Yesterday, hundreds of millions of viewers tuned into the world’s longest and most elaborate infomercial. Founded in 1927, The Academy Awards was created (in the words of studio mogul Louis B. Mayer) as an attempt to “establish the industry in the public’s mind as a respectable institution”.

Thus tinsel town’s annual back-slapping began: a yearly rotation of medals, speeches and feats of self-congratulation. The Oscars is regarded as the jewel in the crown of awards season ceremonies. The one that gets it wrong from time to time, sure, but has a prestige and a pedigree unlike any other.

In a 2008 op-ed for The Huffington Post, journalist and author Sharon Waxman famously described Uncle Oscar’s shady cousin, the Golden Globes, as “Hollywood’s con job” and “the entertainment industry’s dirty little secret”.

She shed light on the organisation behind the event, the Hollywood Foreign Press Association: a clique of hacks, junket-mongers and bottom feeders who founded a dinner show with the primary intention of obtaining access to A-list celebrities and a lifetime buffet of Peking duck rice-paper rolls and prestige cuvee.

But that was seven years ago, and Waxman wasn’t breaking news. Every time the awards season rolls around some journalist or blogger reminds their readers about the HFPA’s shady rules and spurious reputation. Dirty it may well still be, but a secret not so much.

So what about the vaunted Academy Awards? Acknowledging the event was hardly created as a philanthropic venture, what does the ceremony have to hide? And what are the real motivations at play when members of the Academy of Motion Picture Arts and Sciences cast their ballots and frock up in their fanciest clothes?

Pushing aside the obvious financial benefits the Academy Awards gives the productions and people it recognises — including extending a film’s shelf life and boosting the salary of cast and crew — the contemporary purpose of the Oscars largely concerns two kinds of misdirection.

The first is about the true nature of content produced by the major studios. The revelation that last year’s “selfie that broke Twitter” moment featuring then-Oscars host Ellen DeGeneres and a seemingly random selection of Hollywood’s finest was actually a carefully orchestrated advertisement for Samsung — an ad within an ad, in a broadcast interrupted by other ads — goes to the heart of what the Oscars really is: a branding exercise.

Every year, the same faces are linked to the same kind of products. These tend to be prestigious adult dramas. While we may disagree about the extent to which they are unique or commonplace, sophisticated or rudimentary, there’s no doubt this is a narrow and cherry-picked view of Hollywood — a prism reflecting a smattering of quality content.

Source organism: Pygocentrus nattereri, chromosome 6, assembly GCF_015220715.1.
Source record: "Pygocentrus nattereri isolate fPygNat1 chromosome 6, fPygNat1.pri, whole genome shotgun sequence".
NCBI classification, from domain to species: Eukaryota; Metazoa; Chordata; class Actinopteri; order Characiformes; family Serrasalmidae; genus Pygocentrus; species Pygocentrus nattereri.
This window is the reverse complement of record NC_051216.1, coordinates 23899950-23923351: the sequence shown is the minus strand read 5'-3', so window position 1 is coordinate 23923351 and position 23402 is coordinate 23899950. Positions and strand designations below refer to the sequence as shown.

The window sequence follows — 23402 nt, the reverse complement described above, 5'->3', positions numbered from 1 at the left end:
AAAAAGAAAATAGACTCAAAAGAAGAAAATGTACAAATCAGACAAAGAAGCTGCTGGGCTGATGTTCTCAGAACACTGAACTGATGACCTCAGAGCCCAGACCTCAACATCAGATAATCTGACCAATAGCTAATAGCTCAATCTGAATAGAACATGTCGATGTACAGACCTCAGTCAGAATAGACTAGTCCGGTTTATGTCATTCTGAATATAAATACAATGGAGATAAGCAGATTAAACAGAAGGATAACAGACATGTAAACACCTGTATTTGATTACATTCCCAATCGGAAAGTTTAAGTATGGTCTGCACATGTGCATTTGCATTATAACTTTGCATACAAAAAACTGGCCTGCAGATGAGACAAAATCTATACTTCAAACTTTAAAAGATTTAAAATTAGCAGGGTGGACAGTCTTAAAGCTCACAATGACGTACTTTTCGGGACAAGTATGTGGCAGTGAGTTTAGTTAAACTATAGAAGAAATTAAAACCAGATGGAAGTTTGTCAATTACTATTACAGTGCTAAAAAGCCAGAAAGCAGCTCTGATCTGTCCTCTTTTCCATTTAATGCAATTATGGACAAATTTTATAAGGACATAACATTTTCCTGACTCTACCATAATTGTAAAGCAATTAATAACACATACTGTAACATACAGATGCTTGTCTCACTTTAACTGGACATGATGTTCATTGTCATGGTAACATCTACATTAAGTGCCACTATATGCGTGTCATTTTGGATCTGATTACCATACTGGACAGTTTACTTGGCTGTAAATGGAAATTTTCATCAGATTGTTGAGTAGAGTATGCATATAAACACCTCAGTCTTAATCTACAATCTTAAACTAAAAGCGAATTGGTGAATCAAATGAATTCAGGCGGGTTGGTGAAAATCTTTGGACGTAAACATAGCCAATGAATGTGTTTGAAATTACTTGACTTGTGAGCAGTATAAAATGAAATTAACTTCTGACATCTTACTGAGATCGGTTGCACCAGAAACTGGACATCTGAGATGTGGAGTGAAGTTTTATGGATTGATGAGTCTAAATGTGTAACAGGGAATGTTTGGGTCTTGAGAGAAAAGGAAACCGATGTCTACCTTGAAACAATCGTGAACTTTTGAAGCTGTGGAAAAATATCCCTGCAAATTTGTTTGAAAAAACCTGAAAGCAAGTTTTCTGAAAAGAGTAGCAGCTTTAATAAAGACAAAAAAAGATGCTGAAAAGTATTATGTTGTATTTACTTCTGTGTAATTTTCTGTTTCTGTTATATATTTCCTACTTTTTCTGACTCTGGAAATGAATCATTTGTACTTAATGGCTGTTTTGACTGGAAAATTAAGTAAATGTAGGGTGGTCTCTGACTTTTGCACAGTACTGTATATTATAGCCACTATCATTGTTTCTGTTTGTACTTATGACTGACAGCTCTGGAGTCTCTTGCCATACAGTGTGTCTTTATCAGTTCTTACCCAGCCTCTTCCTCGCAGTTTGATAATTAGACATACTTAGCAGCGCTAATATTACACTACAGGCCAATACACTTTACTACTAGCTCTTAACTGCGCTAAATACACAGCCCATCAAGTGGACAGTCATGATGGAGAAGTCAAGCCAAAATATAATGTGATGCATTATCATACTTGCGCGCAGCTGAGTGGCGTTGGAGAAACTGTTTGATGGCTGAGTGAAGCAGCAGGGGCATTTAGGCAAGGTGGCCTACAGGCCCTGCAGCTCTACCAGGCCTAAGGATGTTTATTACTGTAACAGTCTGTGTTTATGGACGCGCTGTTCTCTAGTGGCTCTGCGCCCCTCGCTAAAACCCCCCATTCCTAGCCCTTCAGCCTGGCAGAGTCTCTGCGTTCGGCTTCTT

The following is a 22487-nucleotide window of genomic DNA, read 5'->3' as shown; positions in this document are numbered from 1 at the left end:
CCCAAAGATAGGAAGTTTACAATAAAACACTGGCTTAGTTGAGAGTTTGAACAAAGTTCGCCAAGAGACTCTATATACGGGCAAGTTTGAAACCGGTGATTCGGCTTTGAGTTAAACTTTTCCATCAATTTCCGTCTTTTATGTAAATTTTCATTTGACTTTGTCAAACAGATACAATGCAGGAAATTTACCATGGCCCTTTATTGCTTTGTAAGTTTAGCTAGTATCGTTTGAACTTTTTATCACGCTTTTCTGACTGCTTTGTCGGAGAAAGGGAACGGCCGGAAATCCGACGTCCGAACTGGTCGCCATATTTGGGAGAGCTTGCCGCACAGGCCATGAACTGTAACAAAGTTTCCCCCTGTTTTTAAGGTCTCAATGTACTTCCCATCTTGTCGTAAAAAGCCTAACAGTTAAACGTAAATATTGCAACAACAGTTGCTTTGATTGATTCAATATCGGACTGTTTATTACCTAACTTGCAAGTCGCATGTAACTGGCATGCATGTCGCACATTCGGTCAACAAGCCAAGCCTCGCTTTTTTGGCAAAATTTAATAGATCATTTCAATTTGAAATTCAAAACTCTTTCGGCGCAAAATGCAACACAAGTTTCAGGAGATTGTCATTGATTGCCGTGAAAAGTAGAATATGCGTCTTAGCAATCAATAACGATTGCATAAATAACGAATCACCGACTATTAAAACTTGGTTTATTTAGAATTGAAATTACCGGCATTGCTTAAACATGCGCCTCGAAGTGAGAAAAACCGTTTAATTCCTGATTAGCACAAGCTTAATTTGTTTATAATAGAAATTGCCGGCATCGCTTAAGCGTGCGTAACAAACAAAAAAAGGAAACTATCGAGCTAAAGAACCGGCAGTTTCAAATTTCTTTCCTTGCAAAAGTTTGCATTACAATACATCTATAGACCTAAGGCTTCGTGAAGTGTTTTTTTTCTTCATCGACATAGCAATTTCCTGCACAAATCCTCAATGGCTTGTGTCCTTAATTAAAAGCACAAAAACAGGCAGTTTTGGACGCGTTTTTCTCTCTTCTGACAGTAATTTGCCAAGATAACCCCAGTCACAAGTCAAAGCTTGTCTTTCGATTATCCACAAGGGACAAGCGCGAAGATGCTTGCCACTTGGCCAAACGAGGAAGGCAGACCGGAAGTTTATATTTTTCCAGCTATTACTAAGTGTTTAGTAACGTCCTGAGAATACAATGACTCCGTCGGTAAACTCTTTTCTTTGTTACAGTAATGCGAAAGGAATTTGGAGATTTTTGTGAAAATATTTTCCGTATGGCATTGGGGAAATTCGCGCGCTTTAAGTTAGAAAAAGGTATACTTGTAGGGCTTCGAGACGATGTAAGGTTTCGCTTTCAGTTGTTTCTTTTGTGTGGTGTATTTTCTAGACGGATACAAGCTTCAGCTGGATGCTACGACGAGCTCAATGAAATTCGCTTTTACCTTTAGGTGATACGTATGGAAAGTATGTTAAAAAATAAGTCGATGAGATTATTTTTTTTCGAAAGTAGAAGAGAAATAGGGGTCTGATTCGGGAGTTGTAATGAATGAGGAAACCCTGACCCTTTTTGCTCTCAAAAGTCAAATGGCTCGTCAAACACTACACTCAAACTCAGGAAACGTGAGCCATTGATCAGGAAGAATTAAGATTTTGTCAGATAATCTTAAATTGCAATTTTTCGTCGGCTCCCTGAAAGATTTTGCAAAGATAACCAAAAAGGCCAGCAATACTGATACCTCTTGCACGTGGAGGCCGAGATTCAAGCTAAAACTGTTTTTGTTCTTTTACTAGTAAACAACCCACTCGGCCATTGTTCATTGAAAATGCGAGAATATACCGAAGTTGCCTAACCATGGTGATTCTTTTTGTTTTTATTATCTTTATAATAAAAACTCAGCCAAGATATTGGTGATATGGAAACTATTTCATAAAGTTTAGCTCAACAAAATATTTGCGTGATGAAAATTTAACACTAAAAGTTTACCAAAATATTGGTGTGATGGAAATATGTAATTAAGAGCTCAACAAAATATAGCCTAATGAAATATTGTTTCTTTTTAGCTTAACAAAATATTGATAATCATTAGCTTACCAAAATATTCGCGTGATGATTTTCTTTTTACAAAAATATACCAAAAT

With famous faces splashed across TV broadcasts and news reports, the insinuation is that this kind of premium product forms the heart and soul of the industry — its lifeblood, its raison d’etre.

The truth is something quite different. It was alluded to in yesterday’s ceremony during an unusually self-aware moment in a speech by Liam Neeson that mentioned in passing how Hollywood is sometimes criticised for making too many superhero movies.

Moments like this stand out because they fly in the face of the importance of the Academy Awards. While the Oscars present the illusion that the movie industry is fundamentally concerned about sophisticated adult products, in reality its business model is almost entirely dependent on youth-orientated content. Check the top box-office results of any year and you’ll see a long list of movies that look very different to the ones celebrated on Oscars night.

The ceremony emphasises individual achievements and individual films, which alone is an act of smoke and mirrors. Hollywood, a long time ago, stopped being about making movies; it is about making properties. Those properties largely consist of franchises supplemented by merchandising and commercial tie-ins, ancillary markets and long-tail shelf lives, invigorated by television re-runs and video-on-demand services.

But the second kind of misdirection pedalled by the Academy Awards goes to the heart and soul of what we call the cinema experience — and the reality faced by cinema owners. The romantic view of the cinema is of a place where the house lights go down, the screen fires up and the audience is projected into a magical alternate universe.

But cinema proprietors are businesspeople, not philanthropists. Exhibitors don’t survive off the money they get from ticket sales. Depending on the film, half the money generated from the box office (sometimes considerably more) is split with the distributor. The real money is made at the candy bar, where cheap produce such as soft drink syrup and corn kernels are expanded into items sold with incredible mark-ups.

It costs cinemas a few cents for a serving of popcorn sold for $10. Salt-filled snacks make customers thirsty; they then buy drinks sold for roughly the same mark-up. In his book, The Hollywood Economist, author Jay Epstein spoke to an exhibitor who argued the seat cup holder is the most important invention since the introduction of sound. The razzle dazzle of the Academy Awards makes us forget all this, or encourages us to never think about it in the first place.

These revelations aren’t new. Yet cinema chains are rarely discussed or thought of in the context of what they really are: fast food outlets, the screen used as bait to get people in the door. This doesn’t reduce cinema’s capacity to enchant or amaze us, just as a child’s enjoyment of a toy is not diminished if it is acquired via a McDonald’s happy meal.

* This article was originally published at Daily Review.

Peter Fray

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